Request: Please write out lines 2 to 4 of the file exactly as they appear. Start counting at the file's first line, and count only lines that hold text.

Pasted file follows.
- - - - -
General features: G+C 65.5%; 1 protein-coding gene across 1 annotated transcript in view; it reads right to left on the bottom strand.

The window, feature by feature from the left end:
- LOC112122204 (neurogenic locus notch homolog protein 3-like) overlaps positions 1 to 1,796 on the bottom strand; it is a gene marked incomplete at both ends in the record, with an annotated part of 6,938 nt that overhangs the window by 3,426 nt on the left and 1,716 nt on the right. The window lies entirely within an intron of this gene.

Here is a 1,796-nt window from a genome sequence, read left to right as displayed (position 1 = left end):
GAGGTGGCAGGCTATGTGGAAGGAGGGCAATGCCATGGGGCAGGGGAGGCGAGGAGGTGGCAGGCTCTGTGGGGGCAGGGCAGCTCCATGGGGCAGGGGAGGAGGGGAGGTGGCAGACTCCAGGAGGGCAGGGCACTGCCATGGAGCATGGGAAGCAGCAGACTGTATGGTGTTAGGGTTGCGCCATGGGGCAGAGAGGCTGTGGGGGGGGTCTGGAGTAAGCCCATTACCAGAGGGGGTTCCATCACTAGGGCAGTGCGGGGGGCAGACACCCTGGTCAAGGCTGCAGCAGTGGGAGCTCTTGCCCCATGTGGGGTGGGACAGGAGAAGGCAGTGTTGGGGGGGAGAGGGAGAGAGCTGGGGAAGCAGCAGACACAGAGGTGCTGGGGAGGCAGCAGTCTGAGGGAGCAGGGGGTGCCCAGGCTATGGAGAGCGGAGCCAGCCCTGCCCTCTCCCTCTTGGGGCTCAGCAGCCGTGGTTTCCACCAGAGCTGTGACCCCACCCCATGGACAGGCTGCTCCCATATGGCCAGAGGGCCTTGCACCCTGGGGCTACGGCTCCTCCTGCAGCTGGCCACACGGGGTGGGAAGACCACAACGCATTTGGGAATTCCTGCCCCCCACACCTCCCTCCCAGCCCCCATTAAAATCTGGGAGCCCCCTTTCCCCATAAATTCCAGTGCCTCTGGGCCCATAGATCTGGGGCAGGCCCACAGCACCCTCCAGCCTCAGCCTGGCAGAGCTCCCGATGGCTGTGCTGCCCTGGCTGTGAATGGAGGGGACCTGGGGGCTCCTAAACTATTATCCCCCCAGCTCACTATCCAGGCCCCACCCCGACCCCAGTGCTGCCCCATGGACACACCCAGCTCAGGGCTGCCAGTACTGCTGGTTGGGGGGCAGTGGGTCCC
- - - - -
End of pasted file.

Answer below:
The window, feature by feature from the left end:
- LOC112122204 (neurogenic locus notch homolog protein 3-like) overlaps positions 1 to 1,796 on the bottom strand; it is a gene marked incomplete at both ends in the record, with an annotated part of 6,938 nt that overhangs the window by 3,426 nt on the left and 1,716 nt on the right. The window lies entirely within an intron of this gene.

Here is a 1,796-nt window from a genome sequence, read left to right as displayed (position 1 = left end):